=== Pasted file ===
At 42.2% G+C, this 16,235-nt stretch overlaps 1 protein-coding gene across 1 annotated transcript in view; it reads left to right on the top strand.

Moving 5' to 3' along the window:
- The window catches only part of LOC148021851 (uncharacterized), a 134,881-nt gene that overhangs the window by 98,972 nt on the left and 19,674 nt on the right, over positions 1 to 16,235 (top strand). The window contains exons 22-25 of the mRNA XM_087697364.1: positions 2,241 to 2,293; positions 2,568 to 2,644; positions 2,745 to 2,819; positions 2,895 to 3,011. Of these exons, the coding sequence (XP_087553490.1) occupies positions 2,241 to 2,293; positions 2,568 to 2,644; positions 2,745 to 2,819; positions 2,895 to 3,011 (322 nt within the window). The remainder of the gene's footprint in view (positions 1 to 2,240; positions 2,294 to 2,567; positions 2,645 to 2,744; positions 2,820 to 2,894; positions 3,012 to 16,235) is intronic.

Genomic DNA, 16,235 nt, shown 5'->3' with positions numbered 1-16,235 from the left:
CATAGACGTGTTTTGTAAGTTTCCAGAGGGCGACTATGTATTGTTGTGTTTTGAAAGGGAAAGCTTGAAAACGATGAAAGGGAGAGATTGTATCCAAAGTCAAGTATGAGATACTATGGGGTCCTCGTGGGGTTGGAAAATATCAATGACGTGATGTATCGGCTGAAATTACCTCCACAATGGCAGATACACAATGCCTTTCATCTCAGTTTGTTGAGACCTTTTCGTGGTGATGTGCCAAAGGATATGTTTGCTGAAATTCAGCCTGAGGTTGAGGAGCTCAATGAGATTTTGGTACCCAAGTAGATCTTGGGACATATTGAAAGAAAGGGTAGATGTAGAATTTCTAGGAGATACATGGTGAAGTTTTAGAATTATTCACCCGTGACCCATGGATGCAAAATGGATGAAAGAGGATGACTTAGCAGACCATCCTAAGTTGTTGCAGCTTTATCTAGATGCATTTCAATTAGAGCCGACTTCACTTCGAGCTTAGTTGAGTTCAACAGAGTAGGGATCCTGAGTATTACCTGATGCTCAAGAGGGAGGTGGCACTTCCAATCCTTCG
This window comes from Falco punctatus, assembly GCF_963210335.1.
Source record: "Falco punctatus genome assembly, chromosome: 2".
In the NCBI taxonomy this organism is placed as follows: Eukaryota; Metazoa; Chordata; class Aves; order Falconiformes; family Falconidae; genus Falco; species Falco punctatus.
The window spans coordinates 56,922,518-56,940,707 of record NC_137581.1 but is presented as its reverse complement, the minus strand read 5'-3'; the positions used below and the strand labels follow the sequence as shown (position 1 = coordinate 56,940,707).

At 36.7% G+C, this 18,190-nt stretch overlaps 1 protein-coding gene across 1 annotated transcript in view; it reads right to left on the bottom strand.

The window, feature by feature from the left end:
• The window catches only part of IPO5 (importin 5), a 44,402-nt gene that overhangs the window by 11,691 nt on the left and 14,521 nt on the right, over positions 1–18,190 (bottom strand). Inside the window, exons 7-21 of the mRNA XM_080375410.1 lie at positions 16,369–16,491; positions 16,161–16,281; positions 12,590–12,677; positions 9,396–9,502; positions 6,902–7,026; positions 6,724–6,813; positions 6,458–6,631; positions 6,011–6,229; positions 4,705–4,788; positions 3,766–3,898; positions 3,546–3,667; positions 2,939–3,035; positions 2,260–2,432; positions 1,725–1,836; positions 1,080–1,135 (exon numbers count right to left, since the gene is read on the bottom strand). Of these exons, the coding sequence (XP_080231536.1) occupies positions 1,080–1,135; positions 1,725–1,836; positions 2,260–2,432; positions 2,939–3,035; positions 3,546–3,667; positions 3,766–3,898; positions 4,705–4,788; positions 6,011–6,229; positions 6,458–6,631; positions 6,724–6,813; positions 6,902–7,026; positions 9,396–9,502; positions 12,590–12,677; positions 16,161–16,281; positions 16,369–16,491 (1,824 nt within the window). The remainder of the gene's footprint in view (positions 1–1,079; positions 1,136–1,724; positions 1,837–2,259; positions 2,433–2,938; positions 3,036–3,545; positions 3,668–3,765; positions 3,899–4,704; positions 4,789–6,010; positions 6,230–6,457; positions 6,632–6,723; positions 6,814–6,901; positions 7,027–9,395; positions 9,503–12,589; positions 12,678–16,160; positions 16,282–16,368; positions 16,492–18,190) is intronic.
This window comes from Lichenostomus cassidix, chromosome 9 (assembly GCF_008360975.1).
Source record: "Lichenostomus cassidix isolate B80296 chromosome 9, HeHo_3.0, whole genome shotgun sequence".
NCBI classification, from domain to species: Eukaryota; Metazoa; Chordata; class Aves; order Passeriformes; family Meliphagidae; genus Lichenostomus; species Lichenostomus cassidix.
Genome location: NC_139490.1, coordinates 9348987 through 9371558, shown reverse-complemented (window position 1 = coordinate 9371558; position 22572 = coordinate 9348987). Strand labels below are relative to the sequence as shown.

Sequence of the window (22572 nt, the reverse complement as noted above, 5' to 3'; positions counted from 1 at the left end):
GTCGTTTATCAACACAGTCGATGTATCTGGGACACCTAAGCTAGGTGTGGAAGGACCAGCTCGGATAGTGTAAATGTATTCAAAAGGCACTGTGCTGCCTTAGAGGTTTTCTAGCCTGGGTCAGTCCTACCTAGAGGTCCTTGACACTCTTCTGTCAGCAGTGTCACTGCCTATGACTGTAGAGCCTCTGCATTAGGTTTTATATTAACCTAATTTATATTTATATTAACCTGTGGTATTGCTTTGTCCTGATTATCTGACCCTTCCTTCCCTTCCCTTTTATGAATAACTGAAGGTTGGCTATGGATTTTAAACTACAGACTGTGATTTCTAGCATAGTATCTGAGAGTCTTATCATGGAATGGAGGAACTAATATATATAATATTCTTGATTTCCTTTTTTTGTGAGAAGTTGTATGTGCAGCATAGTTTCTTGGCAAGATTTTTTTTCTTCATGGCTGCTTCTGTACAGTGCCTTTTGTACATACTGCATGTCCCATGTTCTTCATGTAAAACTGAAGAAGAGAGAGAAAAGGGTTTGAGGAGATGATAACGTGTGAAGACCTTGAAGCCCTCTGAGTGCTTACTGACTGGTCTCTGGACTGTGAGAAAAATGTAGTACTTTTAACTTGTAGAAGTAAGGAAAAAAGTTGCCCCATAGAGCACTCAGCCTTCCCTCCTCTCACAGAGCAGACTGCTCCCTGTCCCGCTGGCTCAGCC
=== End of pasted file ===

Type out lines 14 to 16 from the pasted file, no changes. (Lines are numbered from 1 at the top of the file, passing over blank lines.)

Source record: "Lichenostomus cassidix isolate B80296 chromosome 9, HeHo_3.0, whole genome shotgun sequence".
NCBI classification, from domain to species: Eukaryota; Metazoa; Chordata; class Aves; order Passeriformes; family Meliphagidae; genus Lichenostomus; species Lichenostomus cassidix.
Genome location: NC_139490.1, coordinates 9348987 through 9371558, shown reverse-complemented (window position 1 = coordinate 9371558; position 22572 = coordinate 9348987). Strand labels below are relative to the sequence as shown.